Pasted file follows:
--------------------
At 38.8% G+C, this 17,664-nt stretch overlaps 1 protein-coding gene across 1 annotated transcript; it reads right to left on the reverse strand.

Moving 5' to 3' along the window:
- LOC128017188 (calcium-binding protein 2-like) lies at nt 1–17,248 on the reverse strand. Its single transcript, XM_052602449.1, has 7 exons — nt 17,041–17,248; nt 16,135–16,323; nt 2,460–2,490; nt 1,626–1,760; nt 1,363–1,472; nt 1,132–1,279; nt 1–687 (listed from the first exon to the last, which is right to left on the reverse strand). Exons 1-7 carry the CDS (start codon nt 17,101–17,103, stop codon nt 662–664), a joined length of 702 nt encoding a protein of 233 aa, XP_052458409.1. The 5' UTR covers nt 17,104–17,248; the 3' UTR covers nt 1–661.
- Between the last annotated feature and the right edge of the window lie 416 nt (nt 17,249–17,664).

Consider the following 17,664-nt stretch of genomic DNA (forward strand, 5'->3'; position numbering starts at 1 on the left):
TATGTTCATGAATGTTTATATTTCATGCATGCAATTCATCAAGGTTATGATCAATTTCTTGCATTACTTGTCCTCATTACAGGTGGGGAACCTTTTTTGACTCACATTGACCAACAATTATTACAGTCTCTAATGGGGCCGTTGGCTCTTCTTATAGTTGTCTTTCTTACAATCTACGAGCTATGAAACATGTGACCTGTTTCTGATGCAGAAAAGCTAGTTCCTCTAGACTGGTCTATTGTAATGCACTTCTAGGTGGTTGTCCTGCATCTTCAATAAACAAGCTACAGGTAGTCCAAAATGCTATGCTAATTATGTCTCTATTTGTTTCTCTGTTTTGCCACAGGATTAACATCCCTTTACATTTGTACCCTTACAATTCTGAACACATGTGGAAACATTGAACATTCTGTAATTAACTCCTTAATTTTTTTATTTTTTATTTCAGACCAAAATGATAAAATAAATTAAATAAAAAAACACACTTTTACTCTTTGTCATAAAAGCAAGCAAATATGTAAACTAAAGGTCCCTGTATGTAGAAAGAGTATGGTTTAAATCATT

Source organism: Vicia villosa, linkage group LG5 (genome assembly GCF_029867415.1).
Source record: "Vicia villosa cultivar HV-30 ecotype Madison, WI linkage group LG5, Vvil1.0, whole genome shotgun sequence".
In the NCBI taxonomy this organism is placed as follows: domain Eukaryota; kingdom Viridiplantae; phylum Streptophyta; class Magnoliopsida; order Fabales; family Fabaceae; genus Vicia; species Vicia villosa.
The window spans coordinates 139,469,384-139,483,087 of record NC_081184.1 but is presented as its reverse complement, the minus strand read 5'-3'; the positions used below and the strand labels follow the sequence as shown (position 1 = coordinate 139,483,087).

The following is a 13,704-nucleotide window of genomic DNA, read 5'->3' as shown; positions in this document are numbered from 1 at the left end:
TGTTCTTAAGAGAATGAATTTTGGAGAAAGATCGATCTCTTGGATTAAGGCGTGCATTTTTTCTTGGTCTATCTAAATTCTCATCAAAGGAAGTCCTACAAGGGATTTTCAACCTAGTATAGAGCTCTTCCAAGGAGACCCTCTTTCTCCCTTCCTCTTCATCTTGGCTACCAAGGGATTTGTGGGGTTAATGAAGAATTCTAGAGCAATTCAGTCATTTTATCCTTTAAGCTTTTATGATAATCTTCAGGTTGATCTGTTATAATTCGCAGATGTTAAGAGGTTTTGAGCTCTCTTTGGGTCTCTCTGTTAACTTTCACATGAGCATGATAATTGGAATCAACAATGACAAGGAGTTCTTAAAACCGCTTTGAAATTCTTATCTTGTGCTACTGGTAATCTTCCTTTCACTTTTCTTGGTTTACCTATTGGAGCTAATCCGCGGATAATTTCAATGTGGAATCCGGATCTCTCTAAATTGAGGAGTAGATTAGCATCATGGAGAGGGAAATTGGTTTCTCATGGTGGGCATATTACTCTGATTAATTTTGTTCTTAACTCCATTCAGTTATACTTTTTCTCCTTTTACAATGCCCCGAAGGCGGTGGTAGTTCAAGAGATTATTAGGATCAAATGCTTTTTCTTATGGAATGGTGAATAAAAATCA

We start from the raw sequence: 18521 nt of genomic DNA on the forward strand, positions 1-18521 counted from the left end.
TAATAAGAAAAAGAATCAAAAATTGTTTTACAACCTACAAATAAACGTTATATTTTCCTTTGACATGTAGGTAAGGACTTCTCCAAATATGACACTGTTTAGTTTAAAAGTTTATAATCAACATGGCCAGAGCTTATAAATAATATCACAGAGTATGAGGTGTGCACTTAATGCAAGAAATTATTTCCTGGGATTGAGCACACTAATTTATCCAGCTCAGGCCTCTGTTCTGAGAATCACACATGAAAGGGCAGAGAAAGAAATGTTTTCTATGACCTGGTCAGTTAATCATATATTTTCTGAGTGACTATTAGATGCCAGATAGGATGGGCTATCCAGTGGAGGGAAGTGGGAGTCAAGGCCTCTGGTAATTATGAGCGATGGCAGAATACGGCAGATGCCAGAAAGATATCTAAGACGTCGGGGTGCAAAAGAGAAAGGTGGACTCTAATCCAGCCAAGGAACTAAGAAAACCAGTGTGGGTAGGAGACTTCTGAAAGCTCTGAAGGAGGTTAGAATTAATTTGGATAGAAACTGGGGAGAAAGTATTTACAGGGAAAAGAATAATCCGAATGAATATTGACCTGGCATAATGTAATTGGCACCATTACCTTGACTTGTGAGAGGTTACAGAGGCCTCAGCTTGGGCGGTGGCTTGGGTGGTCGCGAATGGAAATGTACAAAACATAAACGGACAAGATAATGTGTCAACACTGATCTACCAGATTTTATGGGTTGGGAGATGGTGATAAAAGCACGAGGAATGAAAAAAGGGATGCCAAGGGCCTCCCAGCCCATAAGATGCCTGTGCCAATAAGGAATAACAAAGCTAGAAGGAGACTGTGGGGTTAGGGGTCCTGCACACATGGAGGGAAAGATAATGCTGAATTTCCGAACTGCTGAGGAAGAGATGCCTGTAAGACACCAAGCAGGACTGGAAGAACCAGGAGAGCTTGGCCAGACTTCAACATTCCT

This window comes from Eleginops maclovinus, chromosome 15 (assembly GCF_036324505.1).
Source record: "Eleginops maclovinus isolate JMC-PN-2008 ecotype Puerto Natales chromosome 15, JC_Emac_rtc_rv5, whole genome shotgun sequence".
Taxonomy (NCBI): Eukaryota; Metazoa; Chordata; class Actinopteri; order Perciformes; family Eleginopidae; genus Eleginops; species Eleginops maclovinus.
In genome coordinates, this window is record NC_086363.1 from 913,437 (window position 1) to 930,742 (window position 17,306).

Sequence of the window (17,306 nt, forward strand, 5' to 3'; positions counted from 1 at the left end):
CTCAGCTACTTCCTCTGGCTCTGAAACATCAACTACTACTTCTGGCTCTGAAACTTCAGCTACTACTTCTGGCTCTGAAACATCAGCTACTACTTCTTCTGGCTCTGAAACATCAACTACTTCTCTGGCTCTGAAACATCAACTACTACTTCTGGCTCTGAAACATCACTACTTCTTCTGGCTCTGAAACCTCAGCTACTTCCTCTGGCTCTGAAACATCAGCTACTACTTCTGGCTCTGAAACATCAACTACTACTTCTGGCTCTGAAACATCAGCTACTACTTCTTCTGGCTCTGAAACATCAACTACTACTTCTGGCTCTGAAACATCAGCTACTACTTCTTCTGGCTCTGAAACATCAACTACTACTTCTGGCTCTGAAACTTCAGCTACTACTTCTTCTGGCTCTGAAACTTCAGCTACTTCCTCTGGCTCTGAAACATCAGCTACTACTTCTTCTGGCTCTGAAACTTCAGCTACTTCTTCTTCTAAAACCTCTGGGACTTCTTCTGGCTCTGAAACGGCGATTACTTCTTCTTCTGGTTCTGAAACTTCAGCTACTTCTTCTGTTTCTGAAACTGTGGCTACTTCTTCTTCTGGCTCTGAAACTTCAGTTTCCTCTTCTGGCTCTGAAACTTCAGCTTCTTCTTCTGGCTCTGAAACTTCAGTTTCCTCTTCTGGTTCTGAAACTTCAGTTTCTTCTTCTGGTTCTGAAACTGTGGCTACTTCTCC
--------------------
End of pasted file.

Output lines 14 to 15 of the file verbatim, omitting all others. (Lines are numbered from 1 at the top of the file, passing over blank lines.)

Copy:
TAATAAGAAAAAGAATCAAAAATTGTTTTACAACCTACAAATAAACGTTATATTTTCCTTTGACATGTAGGTAAGGACTTCTCCAAATATGACACTGTTTAGTTTAAAAGTTTATAATCAACATGGCCAGAGCTTATAAATAATATCACAGAGTATGAGGTGTGCACTTAATGCAAGAAATTATTTCCTGGGATTGAGCACACTAATTTATCCAGCTCAGGCCTCTGTTCTGAGAATCACACATGAAAGGGCAGAGAAAGAAATGTTTTCTATGACCTGGTCAGTTAATCATATATTTTCTGAGTGACTATTAGATGCCAGATAGGATGGGCTATCCAGTGGAGGGAAGTGGGAGTCAAGGCCTCTGGTAATTATGAGCGATGGCAGAATACGGCAGATGCCAGAAAGATATCTAAGACGTCGGGGTGCAAAAGAGAAAGGTGGACTCTAATCCAGCCAAGGAACTAAGAAAACCAGTGTGGGTAGGAGACTTCTGAAAGCTCTGAAGGAGGTTAGAATTAATTTGGATAGAAACTGGGGAGAAAGTATTTACAGGGAAAAGAATAATCCGAATGAATATTGACCTGGCATAATGTAATTGGCACCATTACCTTGACTTGTGAGAGGTTACAGAGGCCTCAGCTTGGGCGGTGGCTTGGGTGGTCGCGAATGGAAATGTACAAAACATAAACGGACAAGATAATGTGTCAACACTGATCTACCAGATTTTATGGGTTGGGAGATGGTGATAAAAGCACGAGGAATGAAAAAAGGGATGCCAAGGGCCTCCCAGCCCATAAGATGCCTGTGCCAATAAGGAATAACAAAGCTAGAAGGAGACTGTGGGGTTAGGGGTCCTGCACACATGGAGGGAAAGATAATGCTGAATTTCCGAACTGCTGAGGAAGAGATGCCTGTAAGACACCAAGCAGGACTGGAAGAACCAGGAGAGCTTGGCCAGACTTCAACATTCCT

This window comes from Eleginops maclovinus, chromosome 15 (assembly GCF_036324505.1).